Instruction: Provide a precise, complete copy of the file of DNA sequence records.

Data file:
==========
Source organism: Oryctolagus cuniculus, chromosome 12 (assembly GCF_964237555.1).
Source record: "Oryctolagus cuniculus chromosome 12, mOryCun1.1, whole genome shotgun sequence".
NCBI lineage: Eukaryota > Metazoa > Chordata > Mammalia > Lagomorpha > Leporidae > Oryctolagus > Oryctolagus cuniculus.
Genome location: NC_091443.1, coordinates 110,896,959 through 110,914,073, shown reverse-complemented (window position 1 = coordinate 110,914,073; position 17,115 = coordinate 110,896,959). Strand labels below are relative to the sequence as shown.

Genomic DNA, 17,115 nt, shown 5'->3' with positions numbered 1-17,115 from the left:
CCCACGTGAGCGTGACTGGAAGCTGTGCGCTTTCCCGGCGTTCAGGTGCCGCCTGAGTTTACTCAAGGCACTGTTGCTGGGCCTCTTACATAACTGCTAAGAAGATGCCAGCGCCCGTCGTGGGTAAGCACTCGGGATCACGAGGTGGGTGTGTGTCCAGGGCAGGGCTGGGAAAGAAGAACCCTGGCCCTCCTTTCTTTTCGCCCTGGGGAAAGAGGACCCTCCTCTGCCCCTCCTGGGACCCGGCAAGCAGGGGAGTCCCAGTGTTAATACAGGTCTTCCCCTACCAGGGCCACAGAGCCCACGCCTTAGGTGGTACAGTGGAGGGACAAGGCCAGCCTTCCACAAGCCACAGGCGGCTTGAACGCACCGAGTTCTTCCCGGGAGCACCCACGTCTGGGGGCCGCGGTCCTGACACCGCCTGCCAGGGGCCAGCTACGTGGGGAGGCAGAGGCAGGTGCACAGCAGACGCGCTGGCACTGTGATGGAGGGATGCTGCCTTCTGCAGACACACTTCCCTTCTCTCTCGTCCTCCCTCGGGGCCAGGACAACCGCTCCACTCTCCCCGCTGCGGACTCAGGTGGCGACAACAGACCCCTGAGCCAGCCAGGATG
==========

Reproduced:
Source organism: Oryctolagus cuniculus, chromosome 12 (assembly GCF_964237555.1).
Source record: "Oryctolagus cuniculus chromosome 12, mOryCun1.1, whole genome shotgun sequence".
NCBI lineage: Eukaryota > Metazoa > Chordata > Mammalia > Lagomorpha > Leporidae > Oryctolagus > Oryctolagus cuniculus.
Genome location: NC_091443.1, coordinates 110,896,959 through 110,914,073, shown reverse-complemented (window position 1 = coordinate 110,914,073; position 17,115 = coordinate 110,896,959). Strand labels below are relative to the sequence as shown.

Genomic DNA, 17,115 nt, shown 5'->3' with positions numbered 1-17,115 from the left:
CCCACGTGAGCGTGACTGGAAGCTGTGCGCTTTCCCGGCGTTCAGGTGCCGCCTGAGTTTACTCAAGGCACTGTTGCTGGGCCTCTTACATAACTGCTAAGAAGATGCCAGCGCCCGTCGTGGGTAAGCACTCGGGATCACGAGGTGGGTGTGTGTCCAGGGCAGGGCTGGGAAAGAAGAACCCTGGCCCTCCTTTCTTTTCGCCCTGGGGAAAGAGGACCCTCCTCTGCCCCTCCTGGGACCCGGCAAGCAGGGGAGTCCCAGTGTTAATACAGGTCTTCCCCTACCAGGGCCACAGAGCCCACGCCTTAGGTGGTACAGTGGAGGGACAAGGCCAGCCTTCCACAAGCCACAGGCGGCTTGAACGCACCGAGTTCTTCCCGGGAGCACCCACGTCTGGGGGCCGCGGTCCTGACACCGCCTGCCAGGGGCCAGCTACGTGGGGAGGCAGAGGCAGGTGCACAGCAGACGCGCTGGCACTGTGATGGAGGGATGCTGCCTTCTGCAGACACACTTCCCTTCTCTCTCGTCCTCCCTCGGGGCCAGGACAACCGCTCCACTCTCCCCGCTGCGGACTCAGGTGGCGACAACAGACCCCTGAGCCAGCCAGGATG